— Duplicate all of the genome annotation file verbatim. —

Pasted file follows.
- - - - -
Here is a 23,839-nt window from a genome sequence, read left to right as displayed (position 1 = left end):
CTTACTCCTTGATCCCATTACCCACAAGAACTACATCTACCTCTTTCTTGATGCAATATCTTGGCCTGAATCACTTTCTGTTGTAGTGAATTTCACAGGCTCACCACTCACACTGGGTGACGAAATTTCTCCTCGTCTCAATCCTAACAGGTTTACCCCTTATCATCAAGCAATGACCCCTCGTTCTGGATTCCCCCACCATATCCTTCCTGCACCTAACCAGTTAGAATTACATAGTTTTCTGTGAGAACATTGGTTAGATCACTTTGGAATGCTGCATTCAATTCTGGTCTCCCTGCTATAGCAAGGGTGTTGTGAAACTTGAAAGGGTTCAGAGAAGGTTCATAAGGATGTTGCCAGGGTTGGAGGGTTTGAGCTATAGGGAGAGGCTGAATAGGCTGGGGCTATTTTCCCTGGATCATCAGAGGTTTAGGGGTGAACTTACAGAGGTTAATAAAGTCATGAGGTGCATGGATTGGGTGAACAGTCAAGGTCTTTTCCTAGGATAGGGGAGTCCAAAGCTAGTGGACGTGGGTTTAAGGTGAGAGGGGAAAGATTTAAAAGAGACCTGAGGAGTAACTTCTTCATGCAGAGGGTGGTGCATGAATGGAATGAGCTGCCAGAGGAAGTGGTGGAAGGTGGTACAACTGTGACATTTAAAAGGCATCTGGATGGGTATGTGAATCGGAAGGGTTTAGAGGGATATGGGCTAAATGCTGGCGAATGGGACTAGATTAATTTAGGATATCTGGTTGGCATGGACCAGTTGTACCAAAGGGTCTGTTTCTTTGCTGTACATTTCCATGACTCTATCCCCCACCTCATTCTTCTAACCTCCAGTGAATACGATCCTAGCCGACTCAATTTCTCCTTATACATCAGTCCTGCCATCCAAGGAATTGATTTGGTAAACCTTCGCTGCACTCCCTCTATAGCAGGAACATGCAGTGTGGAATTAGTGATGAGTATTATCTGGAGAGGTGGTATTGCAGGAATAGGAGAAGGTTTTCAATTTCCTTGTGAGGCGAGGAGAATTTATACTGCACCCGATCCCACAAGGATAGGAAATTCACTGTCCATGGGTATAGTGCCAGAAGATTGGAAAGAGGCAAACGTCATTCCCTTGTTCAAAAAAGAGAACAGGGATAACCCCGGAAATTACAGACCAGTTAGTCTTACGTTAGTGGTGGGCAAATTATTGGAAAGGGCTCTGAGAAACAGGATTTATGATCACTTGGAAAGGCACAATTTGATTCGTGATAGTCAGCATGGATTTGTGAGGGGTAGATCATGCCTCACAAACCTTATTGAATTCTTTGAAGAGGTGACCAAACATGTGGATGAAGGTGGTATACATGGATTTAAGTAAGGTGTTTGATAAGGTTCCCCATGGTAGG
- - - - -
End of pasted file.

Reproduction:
Here is a 23,839-nt window from a genome sequence, read left to right as displayed (position 1 = left end):
CTTACTCCTTGATCCCATTACCCACAAGAACTACATCTACCTCTTTCTTGATGCAATATCTTGGCCTGAATCACTTTCTGTTGTAGTGAATTTCACAGGCTCACCACTCACACTGGGTGACGAAATTTCTCCTCGTCTCAATCCTAACAGGTTTACCCCTTATCATCAAGCAATGACCCCTCGTTCTGGATTCCCCCACCATATCCTTCCTGCACCTAACCAGTTAGAATTACATAGTTTTCTGTGAGAACATTGGTTAGATCACTTTGGAATGCTGCATTCAATTCTGGTCTCCCTGCTATAGCAAGGGTGTTGTGAAACTTGAAAGGGTTCAGAGAAGGTTCATAAGGATGTTGCCAGGGTTGGAGGGTTTGAGCTATAGGGAGAGGCTGAATAGGCTGGGGCTATTTTCCCTGGATCATCAGAGGTTTAGGGGTGAACTTACAGAGGTTAATAAAGTCATGAGGTGCATGGATTGGGTGAACAGTCAAGGTCTTTTCCTAGGATAGGGGAGTCCAAAGCTAGTGGACGTGGGTTTAAGGTGAGAGGGGAAAGATTTAAAAGAGACCTGAGGAGTAACTTCTTCATGCAGAGGGTGGTGCATGAATGGAATGAGCTGCCAGAGGAAGTGGTGGAAGGTGGTACAACTGTGACATTTAAAAGGCATCTGGATGGGTATGTGAATCGGAAGGGTTTAGAGGGATATGGGCTAAATGCTGGCGAATGGGACTAGATTAATTTAGGATATCTGGTTGGCATGGACCAGTTGTACCAAAGGGTCTGTTTCTTTGCTGTACATTTCCATGACTCTATCCCCCACCTCATTCTTCTAACCTCCAGTGAATACGATCCTAGCCGACTCAATTTCTCCTTATACATCAGTCCTGCCATCCAAGGAATTGATTTGGTAAACCTTCGCTGCACTCCCTCTATAGCAGGAACATGCAGTGTGGAATTAGTGATGAGTATTATCTGGAGAGGTGGTATTGCAGGAATAGGAGAAGGTTTTCAATTTCCTTGTGAGGCGAGGAGAATTTATACTGCACCCGATCCCACAAGGATAGGAAATTCACTGTCCATGGGTATAGTGCCAGAAGATTGGAAAGAGGCAAACGTCATTCCCTTGTTCAAAAAAGAGAACAGGGATAACCCCGGAAATTACAGACCAGTTAGTCTTACGTTAGTGGTGGGCAAATTATTGGAAAGGGCTCTGAGAAACAGGATTTATGATCACTTGGAAAGGCACAATTTGATTCGTGATAGTCAGCATGGATTTGTGAGGGGTAGATCATGCCTCACAAACCTTATTGAATTCTTTGAAGAGGTGACCAAACATGTGGATGAAGGTGGTATACATGGATTTAAGTAAGGTGTTTGATAAGGTTCCCCATGGTAGG